The results of Colorado's state and congressional district conventions are finally in. So now we can see if Clinton's post-caucus strategy has paid off.
Recall that, back on caucus night, Obama received 67.3% of the Obama + Clinton vote. Colorado has now picked the 48 pledged delegates (36 district, 12 at-large) it will be sending to the Democratic convention. If we just predicted the delegate share from the caucus vote, we would expect that Obama would have 32 of those 48 delegates (67.3% of 48). In fact, he has 31.
This could all just be due to rounding errors and chance variation, but let's just say for a moment that it was due to post-caucus organizing by Clinton. I don't know how much money her campaign has spent on Colorado since February 5th, but it looked like pretty impressive organization. Very extensive signage, very fired-up supporters. And this was at the county convention, the state convention, and all seven district conventions. And all this managed to do was flip exactly one delegate going to the DNC.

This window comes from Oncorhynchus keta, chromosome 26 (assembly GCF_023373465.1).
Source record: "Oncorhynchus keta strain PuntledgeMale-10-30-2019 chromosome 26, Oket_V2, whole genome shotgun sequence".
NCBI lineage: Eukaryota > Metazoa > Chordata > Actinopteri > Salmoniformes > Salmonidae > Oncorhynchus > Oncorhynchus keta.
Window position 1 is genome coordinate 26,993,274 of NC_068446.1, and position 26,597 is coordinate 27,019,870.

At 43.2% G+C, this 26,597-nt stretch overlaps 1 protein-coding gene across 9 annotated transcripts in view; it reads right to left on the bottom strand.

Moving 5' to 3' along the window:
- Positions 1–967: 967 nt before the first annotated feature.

I can't help thinking that this wasn't a great use of resources, particularly when you compare it to how much good those resources might have done her before February 5th.
Meanwhile, if you include the alternates in the delegate math, it looks like a gain for Obama. Of the nine alternates that will be going to the national convention, all of them are Obama supporters. That means that if a Hillary delegate gets sick or something, she'll be replaced by an Obama supporter. So if you add those nine alternates to the 48 delegates, Obama has 40 of them, or 70.2%.
Sound and fury... signifying nothing...
I'll have more to say on this soon. There are some interesting county-level variations in delegate gains by the two candidates, but I haven't had time to crunch all the numbers yet.